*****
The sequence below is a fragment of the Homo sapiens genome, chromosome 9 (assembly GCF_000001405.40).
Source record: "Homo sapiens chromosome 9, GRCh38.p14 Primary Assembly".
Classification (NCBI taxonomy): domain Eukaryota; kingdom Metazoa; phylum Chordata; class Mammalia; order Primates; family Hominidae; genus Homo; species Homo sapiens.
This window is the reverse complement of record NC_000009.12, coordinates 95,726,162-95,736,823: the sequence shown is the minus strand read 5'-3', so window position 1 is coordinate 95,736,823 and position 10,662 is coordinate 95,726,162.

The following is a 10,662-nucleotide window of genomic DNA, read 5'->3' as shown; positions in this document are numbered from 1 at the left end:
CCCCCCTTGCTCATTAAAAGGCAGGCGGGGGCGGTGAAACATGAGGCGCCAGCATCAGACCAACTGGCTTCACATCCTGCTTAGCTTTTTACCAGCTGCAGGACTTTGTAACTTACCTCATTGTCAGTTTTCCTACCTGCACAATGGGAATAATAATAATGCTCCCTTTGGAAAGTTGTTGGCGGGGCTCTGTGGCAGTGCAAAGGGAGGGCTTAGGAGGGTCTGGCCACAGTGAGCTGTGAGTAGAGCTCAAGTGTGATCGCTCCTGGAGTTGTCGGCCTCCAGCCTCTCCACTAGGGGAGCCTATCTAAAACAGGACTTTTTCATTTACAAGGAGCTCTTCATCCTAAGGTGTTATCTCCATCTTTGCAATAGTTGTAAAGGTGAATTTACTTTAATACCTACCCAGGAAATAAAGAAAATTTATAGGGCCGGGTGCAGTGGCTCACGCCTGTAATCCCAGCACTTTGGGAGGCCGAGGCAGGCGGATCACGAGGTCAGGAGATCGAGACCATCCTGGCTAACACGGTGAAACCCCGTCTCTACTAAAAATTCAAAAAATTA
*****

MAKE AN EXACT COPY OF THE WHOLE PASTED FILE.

The sequence below is a fragment of the Homo sapiens genome, chromosome 9 (assembly GCF_000001405.40).
Source record: "Homo sapiens chromosome 9, GRCh38.p14 Primary Assembly".
Classification (NCBI taxonomy): domain Eukaryota; kingdom Metazoa; phylum Chordata; class Mammalia; order Primates; family Hominidae; genus Homo; species Homo sapiens.
This window is the reverse complement of record NC_000009.12, coordinates 95,726,162-95,736,823: the sequence shown is the minus strand read 5'-3', so window position 1 is coordinate 95,736,823 and position 10,662 is coordinate 95,726,162.

The following is a 10,662-nucleotide window of genomic DNA, read 5'->3' as shown; positions in this document are numbered from 1 at the left end:
CCCCCCTTGCTCATTAAAAGGCAGGCGGGGGCGGTGAAACATGAGGCGCCAGCATCAGACCAACTGGCTTCACATCCTGCTTAGCTTTTTACCAGCTGCAGGACTTTGTAACTTACCTCATTGTCAGTTTTCCTACCTGCACAATGGGAATAATAATAATGCTCCCTTTGGAAAGTTGTTGGCGGGGCTCTGTGGCAGTGCAAAGGGAGGGCTTAGGAGGGTCTGGCCACAGTGAGCTGTGAGTAGAGCTCAAGTGTGATCGCTCCTGGAGTTGTCGGCCTCCAGCCTCTCCACTAGGGGAGCCTATCTAAAACAGGACTTTTTCATTTACAAGGAGCTCTTCATCCTAAGGTGTTATCTCCATCTTTGCAATAGTTGTAAAGGTGAATTTACTTTAATACCTACCCAGGAAATAAAGAAAATTTATAGGGCCGGGTGCAGTGGCTCACGCCTGTAATCCCAGCACTTTGGGAGGCCGAGGCAGGCGGATCACGAGGTCAGGAGATCGAGACCATCCTGGCTAACACGGTGAAACCCCGTCTCTACTAAAAATTCAAAAAATTA